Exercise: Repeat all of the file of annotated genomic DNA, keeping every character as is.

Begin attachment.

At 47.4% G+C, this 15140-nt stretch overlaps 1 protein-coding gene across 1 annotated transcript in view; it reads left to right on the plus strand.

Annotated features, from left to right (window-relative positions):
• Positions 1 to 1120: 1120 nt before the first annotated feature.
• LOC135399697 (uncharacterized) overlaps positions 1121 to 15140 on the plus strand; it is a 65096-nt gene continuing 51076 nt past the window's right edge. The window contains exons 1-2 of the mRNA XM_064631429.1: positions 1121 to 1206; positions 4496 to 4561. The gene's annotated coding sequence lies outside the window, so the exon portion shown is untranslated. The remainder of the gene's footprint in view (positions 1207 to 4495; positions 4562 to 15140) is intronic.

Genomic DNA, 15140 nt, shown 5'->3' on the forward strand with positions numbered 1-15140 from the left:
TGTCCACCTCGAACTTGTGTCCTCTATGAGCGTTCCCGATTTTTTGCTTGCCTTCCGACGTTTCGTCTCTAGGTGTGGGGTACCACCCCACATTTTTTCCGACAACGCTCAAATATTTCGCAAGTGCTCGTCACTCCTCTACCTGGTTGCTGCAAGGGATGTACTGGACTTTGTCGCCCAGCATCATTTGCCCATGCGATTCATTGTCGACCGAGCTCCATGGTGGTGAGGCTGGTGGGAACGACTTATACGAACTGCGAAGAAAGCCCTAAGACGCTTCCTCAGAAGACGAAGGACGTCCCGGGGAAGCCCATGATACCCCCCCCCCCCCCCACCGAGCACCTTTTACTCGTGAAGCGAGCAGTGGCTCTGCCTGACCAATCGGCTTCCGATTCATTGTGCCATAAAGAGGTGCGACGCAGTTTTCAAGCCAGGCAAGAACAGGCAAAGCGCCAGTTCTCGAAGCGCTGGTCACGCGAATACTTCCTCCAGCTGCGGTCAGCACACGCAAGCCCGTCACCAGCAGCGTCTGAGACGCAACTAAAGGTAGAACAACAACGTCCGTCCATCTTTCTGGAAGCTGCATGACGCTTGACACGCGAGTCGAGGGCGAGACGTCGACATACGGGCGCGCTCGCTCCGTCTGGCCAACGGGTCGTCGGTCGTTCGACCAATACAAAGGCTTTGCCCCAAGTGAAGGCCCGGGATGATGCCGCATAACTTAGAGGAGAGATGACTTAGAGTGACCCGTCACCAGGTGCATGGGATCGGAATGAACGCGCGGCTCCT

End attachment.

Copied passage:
At 47.4% G+C, this 15140-nt stretch overlaps 1 protein-coding gene across 1 annotated transcript in view; it reads left to right on the plus strand.

Annotated features, from left to right (window-relative positions):
• Positions 1 to 1120: 1120 nt before the first annotated feature.
• LOC135399697 (uncharacterized) overlaps positions 1121 to 15140 on the plus strand; it is a 65096-nt gene continuing 51076 nt past the window's right edge. The window contains exons 1-2 of the mRNA XM_064631429.1: positions 1121 to 1206; positions 4496 to 4561. The gene's annotated coding sequence lies outside the window, so the exon portion shown is untranslated. The remainder of the gene's footprint in view (positions 1207 to 4495; positions 4562 to 15140) is intronic.

Genomic DNA, 15140 nt, shown 5'->3' on the forward strand with positions numbered 1-15140 from the left:
TGTCCACCTCGAACTTGTGTCCTCTATGAGCGTTCCCGATTTTTTGCTTGCCTTCCGACGTTTCGTCTCTAGGTGTGGGGTACCACCCCACATTTTTTCCGACAACGCTCAAATATTTCGCAAGTGCTCGTCACTCCTCTACCTGGTTGCTGCAAGGGATGTACTGGACTTTGTCGCCCAGCATCATTTGCCCATGCGATTCATTGTCGACCGAGCTCCATGGTGGTGAGGCTGGTGGGAACGACTTATACGAACTGCGAAGAAAGCCCTAAGACGCTTCCTCAGAAGACGAAGGACGTCCCGGGGAAGCCCATGATACCCCCCCCCCCCCCCACCGAGCACCTTTTACTCGTGAAGCGAGCAGTGGCTCTGCCTGACCAATCGGCTTCCGATTCATTGTGCCATAAAGAGGTGCGACGCAGTTTTCAAGCCAGGCAAGAACAGGCAAAGCGCCAGTTCTCGAAGCGCTGGTCACGCGAATACTTCCTCCAGCTGCGGTCAGCACACGCAAGCCCGTCACCAGCAGCGTCTGAGACGCAACTAAAGGTAGAACAACAACGTCCGTCCATCTTTCTGGAAGCTGCATGACGCTTGACACGCGAGTCGAGGGCGAGACGTCGACATACGGGCGCGCTCGCTCCGTCTGGCCAACGGGTCGTCGGTCGTTCGACCAATACAAAGGCTTTGCCCCAAGTGAAGGCCCGGGATGATGCCGCATAACTTAGAGGAGAGATGACTTAGAGTGACCCGTCACCAGGTGCATGGGATCGGAATGAACGCGCGGCTCCT